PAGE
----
Also, you get lots of freaks teaching all sorts of things to kids, like James Keegstra in Canada teaching that the holocaust never happened, etc. If there is no central control, there will be lots more crazies teaching wrong ideas to kids. Even if some of the so-called crazies are actually enlightened beings doing a far better job than the norm, there needs to be some universal standard to regulate what kids are learning.
Education is perhaps the most important unifying force. When all the kids are being taught the same thing, they become the same. This can be and is being used and also abused, but I think it’s undeniable that in the modern, globalizing age we live in, we have to become more unified in our thinking or there will be more violence and destruction. So standardized education is good in that sense. It’s just necessary to make sure that the people actively participate in determining the nature of the education. One plus is, the more educated people are, the more capable they are of this kind of participation.
So in a nutshell, my opinion is: Gov’t Control of education is essential, but the gov’t has to be controlled by the people.
Jason Grenier
All in all, it’s just another brick in the wall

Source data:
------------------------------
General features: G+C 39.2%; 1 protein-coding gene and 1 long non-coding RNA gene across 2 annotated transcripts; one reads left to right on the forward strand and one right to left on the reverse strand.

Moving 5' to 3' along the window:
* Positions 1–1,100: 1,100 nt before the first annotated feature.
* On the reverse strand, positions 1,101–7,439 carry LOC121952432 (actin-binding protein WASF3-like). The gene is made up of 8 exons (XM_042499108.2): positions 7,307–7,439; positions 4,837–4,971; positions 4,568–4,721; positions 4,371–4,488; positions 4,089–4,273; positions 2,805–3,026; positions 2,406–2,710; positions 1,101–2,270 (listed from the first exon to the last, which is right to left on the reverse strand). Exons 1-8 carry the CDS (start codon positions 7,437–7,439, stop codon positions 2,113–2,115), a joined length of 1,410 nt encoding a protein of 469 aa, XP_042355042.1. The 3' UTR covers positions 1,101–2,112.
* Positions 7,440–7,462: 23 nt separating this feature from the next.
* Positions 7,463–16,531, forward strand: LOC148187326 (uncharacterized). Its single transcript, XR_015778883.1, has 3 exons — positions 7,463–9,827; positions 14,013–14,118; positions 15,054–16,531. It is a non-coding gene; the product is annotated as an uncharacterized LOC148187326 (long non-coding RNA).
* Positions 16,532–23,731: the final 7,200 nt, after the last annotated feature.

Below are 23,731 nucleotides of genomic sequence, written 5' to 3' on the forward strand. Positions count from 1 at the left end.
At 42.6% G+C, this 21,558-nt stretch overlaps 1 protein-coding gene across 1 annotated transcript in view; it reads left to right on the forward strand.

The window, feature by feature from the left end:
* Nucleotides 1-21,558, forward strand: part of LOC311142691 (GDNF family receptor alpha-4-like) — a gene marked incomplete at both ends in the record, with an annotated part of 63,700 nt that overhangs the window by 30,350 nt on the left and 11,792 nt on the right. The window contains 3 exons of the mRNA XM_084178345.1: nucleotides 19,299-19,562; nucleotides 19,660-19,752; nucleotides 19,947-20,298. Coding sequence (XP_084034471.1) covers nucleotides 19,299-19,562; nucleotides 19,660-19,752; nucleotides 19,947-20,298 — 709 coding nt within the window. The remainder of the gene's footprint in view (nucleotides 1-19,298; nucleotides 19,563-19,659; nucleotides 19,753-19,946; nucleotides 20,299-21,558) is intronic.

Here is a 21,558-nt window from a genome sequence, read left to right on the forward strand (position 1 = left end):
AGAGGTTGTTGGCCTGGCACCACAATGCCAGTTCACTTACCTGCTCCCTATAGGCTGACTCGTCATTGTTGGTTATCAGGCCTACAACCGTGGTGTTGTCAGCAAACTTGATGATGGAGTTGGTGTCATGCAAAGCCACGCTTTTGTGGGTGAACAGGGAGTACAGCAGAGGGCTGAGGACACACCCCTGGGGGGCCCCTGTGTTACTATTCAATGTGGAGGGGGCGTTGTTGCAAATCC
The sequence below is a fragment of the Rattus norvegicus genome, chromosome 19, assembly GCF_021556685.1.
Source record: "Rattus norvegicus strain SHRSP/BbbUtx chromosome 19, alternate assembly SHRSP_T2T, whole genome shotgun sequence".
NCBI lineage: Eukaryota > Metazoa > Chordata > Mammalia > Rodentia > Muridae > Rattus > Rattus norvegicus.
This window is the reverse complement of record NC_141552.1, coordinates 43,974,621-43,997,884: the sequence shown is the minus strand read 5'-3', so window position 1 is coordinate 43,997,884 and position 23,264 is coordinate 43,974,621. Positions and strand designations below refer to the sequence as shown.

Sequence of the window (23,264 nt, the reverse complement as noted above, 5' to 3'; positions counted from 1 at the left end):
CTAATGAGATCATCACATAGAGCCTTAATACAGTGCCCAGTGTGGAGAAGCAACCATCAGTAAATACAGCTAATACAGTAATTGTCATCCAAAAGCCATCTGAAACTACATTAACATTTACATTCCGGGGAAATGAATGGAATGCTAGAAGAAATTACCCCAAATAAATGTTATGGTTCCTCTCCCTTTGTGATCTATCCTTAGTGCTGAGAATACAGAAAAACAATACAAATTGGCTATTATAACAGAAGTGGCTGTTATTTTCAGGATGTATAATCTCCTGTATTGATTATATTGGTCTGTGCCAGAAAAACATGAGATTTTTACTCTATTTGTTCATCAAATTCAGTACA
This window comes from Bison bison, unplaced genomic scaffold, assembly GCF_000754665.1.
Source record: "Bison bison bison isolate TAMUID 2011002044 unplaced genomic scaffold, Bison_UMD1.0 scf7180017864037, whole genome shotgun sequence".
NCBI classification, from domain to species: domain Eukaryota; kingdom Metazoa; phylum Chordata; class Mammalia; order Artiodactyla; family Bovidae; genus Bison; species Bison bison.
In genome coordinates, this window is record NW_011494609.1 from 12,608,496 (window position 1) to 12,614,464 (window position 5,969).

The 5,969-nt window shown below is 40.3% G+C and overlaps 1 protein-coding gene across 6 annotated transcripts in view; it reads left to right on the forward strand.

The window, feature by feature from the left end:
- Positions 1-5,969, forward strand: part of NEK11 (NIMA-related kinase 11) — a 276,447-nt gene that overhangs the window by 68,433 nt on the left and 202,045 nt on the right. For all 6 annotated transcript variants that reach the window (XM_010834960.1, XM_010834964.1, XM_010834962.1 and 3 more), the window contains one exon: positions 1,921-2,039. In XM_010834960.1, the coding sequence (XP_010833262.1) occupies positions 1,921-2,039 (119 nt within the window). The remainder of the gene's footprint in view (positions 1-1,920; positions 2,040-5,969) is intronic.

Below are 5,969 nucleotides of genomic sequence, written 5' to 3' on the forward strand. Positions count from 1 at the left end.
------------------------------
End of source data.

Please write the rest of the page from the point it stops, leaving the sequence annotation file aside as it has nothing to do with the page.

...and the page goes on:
Leanie Wessels
I have to agree with Craig F. It seems that public schooling doesn’t work well in America. Home schooling can be great but I think there are somethings that our parents can’t teach us especially in the social sector. Education is not only about academic stuff. Kids acquire social skills too. What makes public schooling such a daunting idea is perhaps maybe not enough emphasis on individual needs and that in some cases maybe only one point of view is taught. Public schooling may have a way of enforcing issues.There’s a whole book on this where they talk about the differences in education in the west and east ( 4 got title). But at the end of the day I have to agree with Diane on the role of the teacher. It depends also on the teacher and how they teach it . It is the teacher who can make the difference too, irrespective of whether it is a public or private school. Where I grew up some of the public schools functioned better than the private ones and this was largely in my opinion the teachers who made the difference.
William Walsh
So is a lack of Education…..
Artsees Diner
You want to know what is more scarey than government run education (it is in the united states you know)? Education run by publishing companies! I seriously think there is a scam, a rip off that would make Bernie Madoff look innocent in this country. Doesn’t anyone think it is kind of funny that the same companies that make the certification tests for teachers, the standardized tests for students, the ones that report the results to the government are the same ones that are making millions off of interventions and publications. They are the same ones running all the major job searches, the same ones whose primary funders are universities? Talk about climategate, some one look into the schoolyard gate. Tell me what you see. Come on seriously, children’s test scores have not gone up more than 3% points since testing began in the mid-70’s?
Boston Paul

I have a lot of thinking and writing to do.

This might take a while.

Artsees Diner
Boston Paul, you sure get us talking!